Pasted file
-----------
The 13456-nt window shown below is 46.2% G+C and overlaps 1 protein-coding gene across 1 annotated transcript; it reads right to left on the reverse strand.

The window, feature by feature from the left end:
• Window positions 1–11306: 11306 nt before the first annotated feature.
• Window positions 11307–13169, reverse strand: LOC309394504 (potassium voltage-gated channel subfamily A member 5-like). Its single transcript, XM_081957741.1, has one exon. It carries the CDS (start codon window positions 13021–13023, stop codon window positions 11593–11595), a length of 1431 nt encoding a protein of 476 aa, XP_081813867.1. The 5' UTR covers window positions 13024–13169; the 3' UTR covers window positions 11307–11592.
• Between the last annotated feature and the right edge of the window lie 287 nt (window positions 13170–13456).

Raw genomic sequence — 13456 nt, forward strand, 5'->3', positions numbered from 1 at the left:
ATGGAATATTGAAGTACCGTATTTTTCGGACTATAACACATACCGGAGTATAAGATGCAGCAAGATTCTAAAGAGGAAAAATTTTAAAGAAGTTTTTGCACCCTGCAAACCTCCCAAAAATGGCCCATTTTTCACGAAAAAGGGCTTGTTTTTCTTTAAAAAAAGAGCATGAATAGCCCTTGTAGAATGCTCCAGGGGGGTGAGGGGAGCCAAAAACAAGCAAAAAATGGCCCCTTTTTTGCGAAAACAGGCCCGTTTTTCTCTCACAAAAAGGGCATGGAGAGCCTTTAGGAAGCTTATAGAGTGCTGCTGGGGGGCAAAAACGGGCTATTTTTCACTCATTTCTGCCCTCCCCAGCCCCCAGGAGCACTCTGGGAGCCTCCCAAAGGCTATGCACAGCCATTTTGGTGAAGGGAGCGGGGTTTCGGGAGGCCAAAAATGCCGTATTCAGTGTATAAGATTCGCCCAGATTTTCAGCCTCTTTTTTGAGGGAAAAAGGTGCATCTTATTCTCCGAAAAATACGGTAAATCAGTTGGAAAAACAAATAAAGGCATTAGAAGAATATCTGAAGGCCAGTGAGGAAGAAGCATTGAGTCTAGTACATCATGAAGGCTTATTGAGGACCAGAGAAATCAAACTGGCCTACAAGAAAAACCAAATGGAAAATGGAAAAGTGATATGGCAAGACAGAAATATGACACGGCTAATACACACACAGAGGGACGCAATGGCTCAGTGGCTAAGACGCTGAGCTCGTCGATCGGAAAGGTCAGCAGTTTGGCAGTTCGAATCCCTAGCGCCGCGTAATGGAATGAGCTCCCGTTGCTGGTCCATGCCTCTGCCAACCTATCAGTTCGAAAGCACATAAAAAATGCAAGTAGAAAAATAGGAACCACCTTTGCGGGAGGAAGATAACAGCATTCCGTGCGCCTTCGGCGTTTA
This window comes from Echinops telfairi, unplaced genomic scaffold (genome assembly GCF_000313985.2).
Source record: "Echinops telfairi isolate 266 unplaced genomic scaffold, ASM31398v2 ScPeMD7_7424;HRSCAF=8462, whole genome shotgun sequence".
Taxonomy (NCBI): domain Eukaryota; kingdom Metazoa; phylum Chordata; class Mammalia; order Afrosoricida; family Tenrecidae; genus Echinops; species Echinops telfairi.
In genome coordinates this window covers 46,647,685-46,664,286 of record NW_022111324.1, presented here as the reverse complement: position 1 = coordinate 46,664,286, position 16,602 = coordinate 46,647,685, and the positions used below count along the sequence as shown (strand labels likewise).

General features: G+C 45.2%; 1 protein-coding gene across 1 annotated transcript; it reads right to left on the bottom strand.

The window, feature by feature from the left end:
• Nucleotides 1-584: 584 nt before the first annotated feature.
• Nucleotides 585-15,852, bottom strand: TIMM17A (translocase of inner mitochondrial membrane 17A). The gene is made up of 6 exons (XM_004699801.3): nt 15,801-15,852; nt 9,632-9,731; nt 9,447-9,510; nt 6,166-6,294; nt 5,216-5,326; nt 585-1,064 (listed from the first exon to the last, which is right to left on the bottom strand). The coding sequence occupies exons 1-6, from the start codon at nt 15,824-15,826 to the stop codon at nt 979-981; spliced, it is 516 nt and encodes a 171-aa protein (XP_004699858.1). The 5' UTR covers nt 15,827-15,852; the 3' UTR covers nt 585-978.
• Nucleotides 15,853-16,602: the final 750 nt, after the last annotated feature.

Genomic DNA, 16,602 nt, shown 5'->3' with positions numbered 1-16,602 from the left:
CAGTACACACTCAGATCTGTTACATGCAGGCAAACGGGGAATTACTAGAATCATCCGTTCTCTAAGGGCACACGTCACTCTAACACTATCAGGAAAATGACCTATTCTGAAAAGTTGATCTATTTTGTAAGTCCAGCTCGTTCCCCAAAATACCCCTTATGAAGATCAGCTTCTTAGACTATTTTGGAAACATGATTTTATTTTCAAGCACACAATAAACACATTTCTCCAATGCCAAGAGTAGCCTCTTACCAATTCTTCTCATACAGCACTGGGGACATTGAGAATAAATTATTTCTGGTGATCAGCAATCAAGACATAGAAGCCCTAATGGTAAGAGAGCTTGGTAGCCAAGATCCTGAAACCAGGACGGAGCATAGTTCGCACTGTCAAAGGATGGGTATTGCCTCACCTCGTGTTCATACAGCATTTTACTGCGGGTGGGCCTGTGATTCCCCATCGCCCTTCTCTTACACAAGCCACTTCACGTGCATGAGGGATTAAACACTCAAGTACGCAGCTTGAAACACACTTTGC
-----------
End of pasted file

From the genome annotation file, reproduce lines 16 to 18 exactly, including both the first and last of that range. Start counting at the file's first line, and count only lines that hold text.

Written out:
• Nucleotides 15,853-16,602: the final 750 nt, after the last annotated feature.

Genomic DNA, 16,602 nt, shown 5'->3' with positions numbered 1-16,602 from the left:
CAGTACACACTCAGATCTGTTACATGCAGGCAAACGGGGAATTACTAGAATCATCCGTTCTCTAAGGGCACACGTCACTCTAACACTATCAGGAAAATGACCTATTCTGAAAAGTTGATCTATTTTGTAAGTCCAGCTCGTTCCCCAAAATACCCCTTATGAAGATCAGCTTCTTAGACTATTTTGGAAACATGATTTTATTTTCAAGCACACAATAAACACATTTCTCCAATGCCAAGAGTAGCCTCTTACCAATTCTTCTCATACAGCACTGGGGACATTGAGAATAAATTATTTCTGGTGATCAGCAATCAAGACATAGAAGCCCTAATGGTAAGAGAGCTTGGTAGCCAAGATCCTGAAACCAGGACGGAGCATAGTTCGCACTGTCAAAGGATGGGTATTGCCTCACCTCGTGTTCATACAGCATTTTACTGCGGGTGGGCCTGTGATTCCCCATCGCCCTTCTCTTACACAAGCCACTTCACGTGCATGAGGGATTAAACACTCAAGTACGCAGCTTGAAACACACTTTGC